RPT-UPDATE 4-US EPA demands extensive review of oil sands pipe

Tue Jun 7, 2011 5:07pm EDT

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 (Repeats, adds UPDATE 4 to headline)
 * State Dept slated to decide on permit by end of year
 * EPA wants ground-level inspections of proposed pipeline
 * Unless resolved, row could force White House ruling
 * Green group says will take legal action to stop pipe
 (Adds EPA expects State to address its concerns, paragraph 9)
 By Timothy Gardner and Ayesha Rascoe
 WASHINGTON, June 7 (Reuters) - The U.S. Environmental
Protection Agency raised new concerns about TransCanada Corp's
(TRP.TO) proposed $7 billion Keystone XL pipeline that would
bring oil sands crude from Canada to refineries in Texas.
 In a letter to the State Department, the EPA cited two
small leaks on an existing Keystone line last month as cause
for alarm. The letter came at the end of the public comment
period for a second environmental analysis on the line,
considered a crucial link for easing a growing glut of crude in
the U.S. Midwest.
 While it remains uncertain whether the EPA's views could
cause further delays, they will stoke debate over a project
that has become a flashpoint for environmentalists concerned
over the carbon emissions related to oil sands and the dangers
of a new oil line bisecting the United States.
 The State Department expects to decide whether the 700,000
barrel-per-day pipeline can go forward before the end of the
year, but has faced sustained opposition from the EPA. State's
approval, which is required because it is an international
line, has been pending since November 2008.
 In its letter, the EPA reasserted familiar objections about
potential leaks from the pipeline that would hurt groundwater
and that the heavy oil it carries would raise health-damaging
emissions at U.S. Gulf Coast oil refineries.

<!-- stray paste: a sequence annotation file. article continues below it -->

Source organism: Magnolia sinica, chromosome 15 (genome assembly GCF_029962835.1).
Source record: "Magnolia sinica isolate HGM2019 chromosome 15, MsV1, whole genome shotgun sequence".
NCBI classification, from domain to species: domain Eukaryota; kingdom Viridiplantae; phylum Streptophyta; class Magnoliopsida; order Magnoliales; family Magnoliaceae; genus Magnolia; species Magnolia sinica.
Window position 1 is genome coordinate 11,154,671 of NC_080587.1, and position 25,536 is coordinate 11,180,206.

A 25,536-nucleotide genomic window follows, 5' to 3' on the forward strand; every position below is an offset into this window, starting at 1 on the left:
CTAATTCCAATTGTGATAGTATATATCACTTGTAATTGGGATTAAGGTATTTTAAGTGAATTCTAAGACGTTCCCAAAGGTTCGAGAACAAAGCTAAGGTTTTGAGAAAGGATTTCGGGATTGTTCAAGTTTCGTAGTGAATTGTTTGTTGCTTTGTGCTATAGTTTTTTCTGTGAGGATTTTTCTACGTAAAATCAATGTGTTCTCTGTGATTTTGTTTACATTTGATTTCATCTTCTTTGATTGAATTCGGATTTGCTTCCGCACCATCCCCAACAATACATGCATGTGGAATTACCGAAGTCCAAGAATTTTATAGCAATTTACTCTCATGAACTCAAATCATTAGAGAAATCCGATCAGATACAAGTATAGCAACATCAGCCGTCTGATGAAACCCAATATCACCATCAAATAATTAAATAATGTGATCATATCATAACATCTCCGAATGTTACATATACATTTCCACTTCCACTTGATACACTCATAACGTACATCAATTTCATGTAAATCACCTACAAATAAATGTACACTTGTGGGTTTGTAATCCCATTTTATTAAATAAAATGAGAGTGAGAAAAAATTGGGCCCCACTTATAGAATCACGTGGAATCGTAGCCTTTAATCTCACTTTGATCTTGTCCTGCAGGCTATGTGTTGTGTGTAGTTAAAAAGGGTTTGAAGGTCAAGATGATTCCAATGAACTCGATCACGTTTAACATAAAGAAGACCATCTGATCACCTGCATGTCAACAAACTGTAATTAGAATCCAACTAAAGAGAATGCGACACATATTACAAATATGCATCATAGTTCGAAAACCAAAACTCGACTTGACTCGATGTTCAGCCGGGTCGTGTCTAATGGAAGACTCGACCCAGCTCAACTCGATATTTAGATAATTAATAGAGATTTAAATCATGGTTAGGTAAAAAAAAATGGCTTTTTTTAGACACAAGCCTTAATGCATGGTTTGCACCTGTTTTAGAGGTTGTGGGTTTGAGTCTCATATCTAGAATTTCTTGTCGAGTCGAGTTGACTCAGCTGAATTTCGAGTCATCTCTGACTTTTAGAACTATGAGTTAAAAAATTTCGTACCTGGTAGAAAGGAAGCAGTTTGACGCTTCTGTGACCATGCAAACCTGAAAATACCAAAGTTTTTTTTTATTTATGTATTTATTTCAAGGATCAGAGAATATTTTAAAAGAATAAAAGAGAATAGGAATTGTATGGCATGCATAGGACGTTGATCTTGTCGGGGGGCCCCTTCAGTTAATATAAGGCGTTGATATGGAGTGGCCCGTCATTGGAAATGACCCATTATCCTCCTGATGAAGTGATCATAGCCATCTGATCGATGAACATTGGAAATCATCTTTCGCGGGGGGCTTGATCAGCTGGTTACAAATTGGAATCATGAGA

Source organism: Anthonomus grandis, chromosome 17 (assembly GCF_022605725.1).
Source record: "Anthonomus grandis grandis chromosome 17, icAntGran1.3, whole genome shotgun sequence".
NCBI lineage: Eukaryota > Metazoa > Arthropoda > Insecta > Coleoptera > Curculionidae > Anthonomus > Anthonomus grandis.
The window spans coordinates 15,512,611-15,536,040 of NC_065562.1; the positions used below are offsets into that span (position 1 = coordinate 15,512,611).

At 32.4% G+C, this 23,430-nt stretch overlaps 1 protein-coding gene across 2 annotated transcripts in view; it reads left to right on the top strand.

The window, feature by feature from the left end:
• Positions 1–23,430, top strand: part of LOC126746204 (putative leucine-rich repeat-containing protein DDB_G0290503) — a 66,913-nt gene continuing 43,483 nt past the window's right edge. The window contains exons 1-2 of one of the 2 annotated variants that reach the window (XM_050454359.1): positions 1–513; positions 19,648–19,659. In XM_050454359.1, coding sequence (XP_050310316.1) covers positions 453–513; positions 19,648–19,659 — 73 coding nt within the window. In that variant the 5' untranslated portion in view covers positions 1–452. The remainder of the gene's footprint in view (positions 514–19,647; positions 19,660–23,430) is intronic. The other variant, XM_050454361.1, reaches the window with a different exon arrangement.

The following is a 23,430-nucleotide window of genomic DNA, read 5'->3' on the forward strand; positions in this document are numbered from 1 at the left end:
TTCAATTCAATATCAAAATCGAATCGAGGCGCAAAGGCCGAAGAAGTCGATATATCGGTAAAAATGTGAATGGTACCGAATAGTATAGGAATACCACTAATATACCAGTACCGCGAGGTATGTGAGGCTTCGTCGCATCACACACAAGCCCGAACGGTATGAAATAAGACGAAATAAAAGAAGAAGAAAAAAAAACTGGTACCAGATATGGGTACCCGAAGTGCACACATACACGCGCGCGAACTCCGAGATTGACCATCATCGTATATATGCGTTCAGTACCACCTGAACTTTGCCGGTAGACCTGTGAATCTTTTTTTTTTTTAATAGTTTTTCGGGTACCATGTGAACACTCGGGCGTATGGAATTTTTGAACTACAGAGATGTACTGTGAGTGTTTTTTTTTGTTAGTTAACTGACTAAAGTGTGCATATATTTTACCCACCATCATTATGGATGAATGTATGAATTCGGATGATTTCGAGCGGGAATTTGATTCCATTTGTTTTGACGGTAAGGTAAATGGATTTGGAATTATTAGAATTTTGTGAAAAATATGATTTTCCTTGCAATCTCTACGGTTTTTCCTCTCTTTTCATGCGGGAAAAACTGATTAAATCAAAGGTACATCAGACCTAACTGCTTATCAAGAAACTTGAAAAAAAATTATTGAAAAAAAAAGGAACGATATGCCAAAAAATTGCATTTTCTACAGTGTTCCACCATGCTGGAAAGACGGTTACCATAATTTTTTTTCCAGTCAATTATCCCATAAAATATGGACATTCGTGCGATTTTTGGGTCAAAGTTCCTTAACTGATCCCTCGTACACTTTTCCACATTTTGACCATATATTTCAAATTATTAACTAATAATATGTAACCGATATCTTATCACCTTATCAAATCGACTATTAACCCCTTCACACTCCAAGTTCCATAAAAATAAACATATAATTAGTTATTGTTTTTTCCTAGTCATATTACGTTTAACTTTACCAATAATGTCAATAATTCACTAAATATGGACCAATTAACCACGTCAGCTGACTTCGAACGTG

But it also said that two recent leaks on TransCanada's
existing line from Canada to Cushing, Oklahoma, known simply as
Keystone, underscored the need for the State Department to
"carefully consider" both the route of the planned expansion
and what measures are needed to prevent and detect spills.
 "With respect to the spill detection systems proposed by
(TransCanada), we remain concerned that relying solely on
pressure drops and aerial surveys to detect leaks may result in
smaller leaks going undetected for some time, resulting in
potentially large spill volumes," the EPA said.
 Requiring ground-level inspections of valves and other
parts of the pipeline several times a year, in addition to
plane patrols of the pipeline, could improve the ability to
detect leaks or spill and limit any damage, the agency said.
 The EPA said the State Department has made progress on its
previous complaints that it did not study the environmental
issues. The EPA added it expects State to address its concerns
when it finalizes the environmental review at some point in the
future. But if the disagreement continues, the EPA could force
the White House's Council on Environmental Quality to make the
ultimate decision.
 The pipeline would help drain a buildup of crude in the
U.S. Midwest that has grown as Canada and North Dakota boost
production of unconventional oil that have helped put downward
pressure on U.S. crude prices. The premium of Brent crude
futures traded in London to U.S. light sweet crude CL-LCO1=R
reached a record above $17 a barrel on Tuesday.
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 TAKE A LOOK-Brent crude at record premium [ID:nN07122934]
 FACTBOX-Year of Canadian pipeline ruptures [ID:nN31290944]
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 EVERY AVAILABLE ACTION
 The EPA was commenting on the State Department's
supplemental environmental impact assessment that EPA forced it
to do after it found an initial report inadequate.
 The EPA said it will work with State as it finalizes the
assessment.
 The State Department plans to finalize the supplemental
assessment in coming weeks or months, and will hold public
meetings on the project in Montana, South Dakota, Nebraska,
Oklahoma and Texas as well as a meeting in Washington, D.C.
 But environmentalists said they would do everything they
can to stop the pipeline.
 Jeremy Symons, a senior vice president at the National
Wildlife Federation, said his group would take every legal
action available to block the project.
 Friends of the Earth applauded the EPA's objections. The
green group said State would have to push back its final
decision on the project until next year to fully meet the EPA's
requests for more analysis.
 "All eyes are on Secretary of State Clinton. Will she
comply with the law and ensure that these impacts are studied,
or not?" asked Alex Moore, of Friends of Earth, in a
statement.
 A TransCanada spokesman said the company hopes the decision
will not be delayed any further. "We feel enough review has
been done on this project and we feel we have answered the
questions," said TransCanada spokesman James Millar. "Let's
move forward."
 (Additional reporting by Tom Doggett and Scott Haggett in
Calgary; Editing by Lisa Shumaker; Editing by David Gregorio)


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